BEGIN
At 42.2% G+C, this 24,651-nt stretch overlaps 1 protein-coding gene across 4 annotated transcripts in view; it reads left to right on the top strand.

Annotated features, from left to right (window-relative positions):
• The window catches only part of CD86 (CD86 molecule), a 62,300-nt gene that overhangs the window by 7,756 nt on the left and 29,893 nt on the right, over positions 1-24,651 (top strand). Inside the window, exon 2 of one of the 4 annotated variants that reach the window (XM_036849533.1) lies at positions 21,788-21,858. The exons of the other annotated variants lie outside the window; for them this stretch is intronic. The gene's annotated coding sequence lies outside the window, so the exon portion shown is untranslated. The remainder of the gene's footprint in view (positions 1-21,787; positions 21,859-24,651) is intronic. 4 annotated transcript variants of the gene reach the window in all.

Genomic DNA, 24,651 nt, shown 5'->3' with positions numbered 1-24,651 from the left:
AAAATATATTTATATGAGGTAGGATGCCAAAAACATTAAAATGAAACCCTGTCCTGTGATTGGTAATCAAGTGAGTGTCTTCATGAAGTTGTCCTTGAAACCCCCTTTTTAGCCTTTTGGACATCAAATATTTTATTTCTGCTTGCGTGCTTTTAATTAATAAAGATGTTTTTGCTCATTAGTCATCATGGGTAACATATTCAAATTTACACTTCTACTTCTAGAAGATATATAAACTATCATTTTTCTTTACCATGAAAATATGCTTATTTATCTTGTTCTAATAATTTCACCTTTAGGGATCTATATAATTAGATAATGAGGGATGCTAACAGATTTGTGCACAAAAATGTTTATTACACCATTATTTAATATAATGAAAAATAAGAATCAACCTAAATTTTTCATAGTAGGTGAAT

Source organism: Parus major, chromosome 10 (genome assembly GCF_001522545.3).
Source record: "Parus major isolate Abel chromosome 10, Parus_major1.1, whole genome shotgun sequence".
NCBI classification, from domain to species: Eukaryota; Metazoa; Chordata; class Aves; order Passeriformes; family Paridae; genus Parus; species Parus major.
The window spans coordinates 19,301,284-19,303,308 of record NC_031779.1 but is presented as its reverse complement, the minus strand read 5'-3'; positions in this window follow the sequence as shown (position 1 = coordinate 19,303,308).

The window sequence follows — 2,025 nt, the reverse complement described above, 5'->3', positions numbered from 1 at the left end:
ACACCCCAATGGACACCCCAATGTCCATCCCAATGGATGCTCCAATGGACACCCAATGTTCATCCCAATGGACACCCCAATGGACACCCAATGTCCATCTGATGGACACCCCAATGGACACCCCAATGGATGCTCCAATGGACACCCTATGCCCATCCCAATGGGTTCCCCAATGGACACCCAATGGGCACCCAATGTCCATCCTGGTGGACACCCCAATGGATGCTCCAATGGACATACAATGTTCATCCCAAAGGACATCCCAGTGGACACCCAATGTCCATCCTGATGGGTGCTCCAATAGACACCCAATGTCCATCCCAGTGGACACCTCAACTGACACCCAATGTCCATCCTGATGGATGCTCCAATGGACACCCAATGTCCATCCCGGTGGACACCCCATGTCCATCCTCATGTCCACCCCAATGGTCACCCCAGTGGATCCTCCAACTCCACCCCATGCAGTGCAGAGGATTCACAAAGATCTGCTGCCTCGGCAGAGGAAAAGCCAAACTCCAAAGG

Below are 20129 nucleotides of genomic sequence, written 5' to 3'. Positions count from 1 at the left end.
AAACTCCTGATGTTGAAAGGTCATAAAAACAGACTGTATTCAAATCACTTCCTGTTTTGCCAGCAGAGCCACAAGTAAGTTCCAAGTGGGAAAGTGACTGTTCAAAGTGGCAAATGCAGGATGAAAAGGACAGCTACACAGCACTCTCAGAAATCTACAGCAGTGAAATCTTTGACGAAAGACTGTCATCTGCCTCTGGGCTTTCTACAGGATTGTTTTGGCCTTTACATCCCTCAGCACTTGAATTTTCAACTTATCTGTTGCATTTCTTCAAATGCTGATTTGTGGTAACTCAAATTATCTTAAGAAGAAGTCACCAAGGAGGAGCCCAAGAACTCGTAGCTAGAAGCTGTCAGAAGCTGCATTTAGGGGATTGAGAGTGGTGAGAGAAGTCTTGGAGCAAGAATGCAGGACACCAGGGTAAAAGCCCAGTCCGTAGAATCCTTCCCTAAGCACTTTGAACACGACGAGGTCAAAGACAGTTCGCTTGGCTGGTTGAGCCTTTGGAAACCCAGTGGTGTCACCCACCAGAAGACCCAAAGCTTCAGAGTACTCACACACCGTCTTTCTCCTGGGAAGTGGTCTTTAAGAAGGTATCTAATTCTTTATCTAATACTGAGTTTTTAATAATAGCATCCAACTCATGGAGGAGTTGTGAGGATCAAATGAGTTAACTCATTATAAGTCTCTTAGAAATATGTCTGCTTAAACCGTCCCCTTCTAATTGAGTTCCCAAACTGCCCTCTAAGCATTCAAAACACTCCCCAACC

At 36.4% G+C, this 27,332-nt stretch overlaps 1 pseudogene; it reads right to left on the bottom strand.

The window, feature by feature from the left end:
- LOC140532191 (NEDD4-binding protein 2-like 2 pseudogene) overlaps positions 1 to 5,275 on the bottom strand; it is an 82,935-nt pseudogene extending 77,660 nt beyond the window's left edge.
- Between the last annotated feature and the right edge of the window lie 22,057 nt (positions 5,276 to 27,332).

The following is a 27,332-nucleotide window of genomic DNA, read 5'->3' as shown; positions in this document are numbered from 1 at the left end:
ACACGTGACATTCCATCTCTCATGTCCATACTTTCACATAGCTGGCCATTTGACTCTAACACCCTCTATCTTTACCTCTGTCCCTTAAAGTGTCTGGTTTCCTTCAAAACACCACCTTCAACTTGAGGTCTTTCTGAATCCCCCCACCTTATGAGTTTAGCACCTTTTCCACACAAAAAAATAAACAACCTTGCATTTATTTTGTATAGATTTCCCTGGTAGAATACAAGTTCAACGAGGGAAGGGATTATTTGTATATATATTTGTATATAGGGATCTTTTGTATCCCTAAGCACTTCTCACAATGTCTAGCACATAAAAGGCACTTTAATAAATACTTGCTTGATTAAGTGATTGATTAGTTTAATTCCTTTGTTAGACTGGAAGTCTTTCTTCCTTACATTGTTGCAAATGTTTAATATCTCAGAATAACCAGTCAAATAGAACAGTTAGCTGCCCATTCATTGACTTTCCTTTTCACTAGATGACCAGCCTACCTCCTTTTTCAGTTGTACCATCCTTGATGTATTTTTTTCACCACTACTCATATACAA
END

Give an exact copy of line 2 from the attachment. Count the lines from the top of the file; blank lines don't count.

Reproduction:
Annotated features, from left to right (window-relative positions):